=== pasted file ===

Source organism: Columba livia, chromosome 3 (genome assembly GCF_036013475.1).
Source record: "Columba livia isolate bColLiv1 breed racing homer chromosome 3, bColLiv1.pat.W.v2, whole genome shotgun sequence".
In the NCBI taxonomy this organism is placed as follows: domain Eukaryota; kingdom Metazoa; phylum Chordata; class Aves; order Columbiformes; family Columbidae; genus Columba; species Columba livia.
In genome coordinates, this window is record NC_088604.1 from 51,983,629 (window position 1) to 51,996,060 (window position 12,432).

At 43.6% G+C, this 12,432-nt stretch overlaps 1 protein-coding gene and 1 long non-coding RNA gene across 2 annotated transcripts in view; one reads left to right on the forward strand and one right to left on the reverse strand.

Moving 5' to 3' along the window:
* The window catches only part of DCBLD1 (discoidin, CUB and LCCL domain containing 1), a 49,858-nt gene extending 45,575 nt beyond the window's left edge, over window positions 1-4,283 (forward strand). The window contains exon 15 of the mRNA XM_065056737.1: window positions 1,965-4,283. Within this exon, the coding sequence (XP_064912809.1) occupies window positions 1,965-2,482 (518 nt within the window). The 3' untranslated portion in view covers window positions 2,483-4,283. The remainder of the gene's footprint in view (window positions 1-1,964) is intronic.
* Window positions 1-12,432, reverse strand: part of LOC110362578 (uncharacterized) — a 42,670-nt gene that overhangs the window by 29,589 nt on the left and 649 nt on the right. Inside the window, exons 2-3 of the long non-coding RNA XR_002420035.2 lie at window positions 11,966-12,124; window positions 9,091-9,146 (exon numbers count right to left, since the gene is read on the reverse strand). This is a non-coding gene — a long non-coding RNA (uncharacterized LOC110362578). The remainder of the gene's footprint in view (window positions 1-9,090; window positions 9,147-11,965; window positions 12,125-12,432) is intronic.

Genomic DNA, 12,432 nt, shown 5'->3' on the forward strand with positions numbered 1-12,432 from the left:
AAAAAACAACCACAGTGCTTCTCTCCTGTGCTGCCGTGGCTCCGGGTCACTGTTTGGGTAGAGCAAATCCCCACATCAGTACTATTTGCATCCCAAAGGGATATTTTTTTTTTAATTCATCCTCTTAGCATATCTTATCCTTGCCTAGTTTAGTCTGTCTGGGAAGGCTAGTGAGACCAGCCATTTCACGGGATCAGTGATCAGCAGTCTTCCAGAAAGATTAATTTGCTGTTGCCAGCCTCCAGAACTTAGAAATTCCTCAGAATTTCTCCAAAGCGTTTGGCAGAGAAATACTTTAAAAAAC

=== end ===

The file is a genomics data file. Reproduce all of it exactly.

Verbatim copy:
Source organism: Columba livia, chromosome 3 (genome assembly GCF_036013475.1).
Source record: "Columba livia isolate bColLiv1 breed racing homer chromosome 3, bColLiv1.pat.W.v2, whole genome shotgun sequence".
In the NCBI taxonomy this organism is placed as follows: domain Eukaryota; kingdom Metazoa; phylum Chordata; class Aves; order Columbiformes; family Columbidae; genus Columba; species Columba livia.
In genome coordinates, this window is record NC_088604.1 from 51,983,629 (window position 1) to 51,996,060 (window position 12,432).

At 43.6% G+C, this 12,432-nt stretch overlaps 1 protein-coding gene and 1 long non-coding RNA gene across 2 annotated transcripts in view; one reads left to right on the forward strand and one right to left on the reverse strand.

Moving 5' to 3' along the window:
* The window catches only part of DCBLD1 (discoidin, CUB and LCCL domain containing 1), a 49,858-nt gene extending 45,575 nt beyond the window's left edge, over window positions 1-4,283 (forward strand). The window contains exon 15 of the mRNA XM_065056737.1: window positions 1,965-4,283. Within this exon, the coding sequence (XP_064912809.1) occupies window positions 1,965-2,482 (518 nt within the window). The 3' untranslated portion in view covers window positions 2,483-4,283. The remainder of the gene's footprint in view (window positions 1-1,964) is intronic.
* Window positions 1-12,432, reverse strand: part of LOC110362578 (uncharacterized) — a 42,670-nt gene that overhangs the window by 29,589 nt on the left and 649 nt on the right. Inside the window, exons 2-3 of the long non-coding RNA XR_002420035.2 lie at window positions 11,966-12,124; window positions 9,091-9,146 (exon numbers count right to left, since the gene is read on the reverse strand). This is a non-coding gene — a long non-coding RNA (uncharacterized LOC110362578). The remainder of the gene's footprint in view (window positions 1-9,090; window positions 9,147-11,965; window positions 12,125-12,432) is intronic.

Genomic DNA, 12,432 nt, shown 5'->3' on the forward strand with positions numbered 1-12,432 from the left:
AAAAAACAACCACAGTGCTTCTCTCCTGTGCTGCCGTGGCTCCGGGTCACTGTTTGGGTAGAGCAAATCCCCACATCAGTACTATTTGCATCCCAAAGGGATATTTTTTTTTTAATTCATCCTCTTAGCATATCTTATCCTTGCCTAGTTTAGTCTGTCTGGGAAGGCTAGTGAGACCAGCCATTTCACGGGATCAGTGATCAGCAGTCTTCCAGAAAGATTAATTTGCTGTTGCCAGCCTCCAGAACTTAGAAATTCCTCAGAATTTCTCCAAAGCGTTTGGCAGAGAAATACTTTAAAAAAC